Hopefully, you also choose to plant a cultivar that is not very susceptible to a disease you know is likely to occur in your field. Case in point – don’t plant a blast susceptible cultivar in a situation that is prone to blast! Those situations would be fields with difficulty maintaining a deep, consistent flood; are surrounded by tree lines; and/or have a general history of blast development. Though we can manage this disease with fungicides, we can save time and money by avoiding the disease to begin with. Consider the same thing with other diseases as well (sheath blight, kernel smut, false smut, etc.).
There are some management practices that make your crop more prone to disease. Excessive nitrogen fertilization can lead to increased disease development. Excessive stand density can also increase the development and spread of disease. Two resources are available to help reduce the incidence of disease associated with excess nitrogen and stand density: the N-STaR program (Nitrogen Soil Test for Rice) for selecting the correct nitrogen rate for your field, and the RICESEED program for selecting the correct seeding rate for your field (http://riceseed.uaex.edu).
In a later-planted year such as this one where 50 percent of the crop will be planted in May, there are a number of disease concerns. With later planting comes an increased chance of bacterial panicle blight, kernel smut and false smut. If you’re planting a field with a history of bacterial panicle blight, there are no management options other than cultivar selection. Your only option in those situations is to plant a moderately resistant cultivar. For the smuts, prevention is the only option. There is no such thing as “control” of kernel smut or false smut. You can only suppress or prevent them by applying a fungicide prior to panicle emergence. Places to worry about preventing smut include those with high nitrogen rates, high seeding rates and a history of smut problems.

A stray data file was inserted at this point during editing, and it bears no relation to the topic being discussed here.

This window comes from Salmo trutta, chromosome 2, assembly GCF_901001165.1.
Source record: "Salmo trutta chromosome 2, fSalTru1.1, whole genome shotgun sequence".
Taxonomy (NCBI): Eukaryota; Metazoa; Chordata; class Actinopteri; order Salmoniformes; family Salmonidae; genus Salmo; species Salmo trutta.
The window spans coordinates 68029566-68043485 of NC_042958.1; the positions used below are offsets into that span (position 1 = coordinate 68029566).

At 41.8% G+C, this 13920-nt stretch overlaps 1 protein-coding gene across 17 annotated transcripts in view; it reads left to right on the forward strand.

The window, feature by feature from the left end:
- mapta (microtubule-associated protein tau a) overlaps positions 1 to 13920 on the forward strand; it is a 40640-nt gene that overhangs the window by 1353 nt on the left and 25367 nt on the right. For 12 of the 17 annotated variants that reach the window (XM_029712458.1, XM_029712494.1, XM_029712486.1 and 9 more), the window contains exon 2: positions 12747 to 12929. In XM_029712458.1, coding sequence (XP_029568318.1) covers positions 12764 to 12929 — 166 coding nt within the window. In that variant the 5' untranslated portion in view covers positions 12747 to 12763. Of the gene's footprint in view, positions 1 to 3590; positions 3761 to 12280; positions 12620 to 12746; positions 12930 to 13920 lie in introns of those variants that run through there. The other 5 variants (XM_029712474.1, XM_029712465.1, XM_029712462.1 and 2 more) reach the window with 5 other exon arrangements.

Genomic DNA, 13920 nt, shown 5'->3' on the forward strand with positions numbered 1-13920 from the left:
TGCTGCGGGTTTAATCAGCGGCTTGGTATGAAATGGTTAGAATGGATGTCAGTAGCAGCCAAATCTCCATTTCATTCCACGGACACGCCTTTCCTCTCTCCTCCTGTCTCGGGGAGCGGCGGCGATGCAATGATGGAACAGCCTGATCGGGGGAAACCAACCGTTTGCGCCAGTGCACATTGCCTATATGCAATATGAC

Plan to prevent, avoid and suppress disease in your rice field this year. It’s best to stay ahead of disease than to try to catch up later.
For more information on rice disease management in Arkansas, refer to the MP154 – Arkansas Plant Disease Control Products Guide – 2013 and the Arkansas Rice Production Handbook.
Dr. M.O. “MO” Way
Rice Research Entomologist
Apply fungicide seed treatments
At the time of writing this article (April 25), the majority of Texas rice acreage is planted except for east of Houston where about 30 percent of rice acreage remains to be planted. Furthermore, the last several days have been warm with no rain, so the Texas rice crop is beginning to look better.
However, I recently inspected a field of hybrid rice in Chambers County. The field was planted in early April during a spell of cold weather. The stand was less than ideal, forcing the grower to replant. Clearly, seedling disease and blackbird problems were evident, but I also observed small white or cream-colored larvae feeding on the germinating rice seed under the soil. These immature insects either are Southern corn rootworm, banded cucumber beetle or Mexican corn rootworm larvae. These larvae are members of the Order Coleoptera (beetles) Family Chrysomelidae (leaf beetles). They are not wireworms, which are somewhat related to them. It goes to show you – when you think you have all the answers, Mother Nature slips you a surprise to keep you humble!
I mentioned seedling diseases in the above paragraph. I think most rice is now treated with fungicides to control seedling diseases. This is good insurance because of trending agronomic practices to reduce seeding rate and plant earlier, which increase seedling disease pressure. Every rice farmer knows the importance of producing a vigorous, uniform stand of rice. Treating your seed with fungicides is a “nobrainer,” particularly if you employ a low seeding rate, conservation tillage and plant early.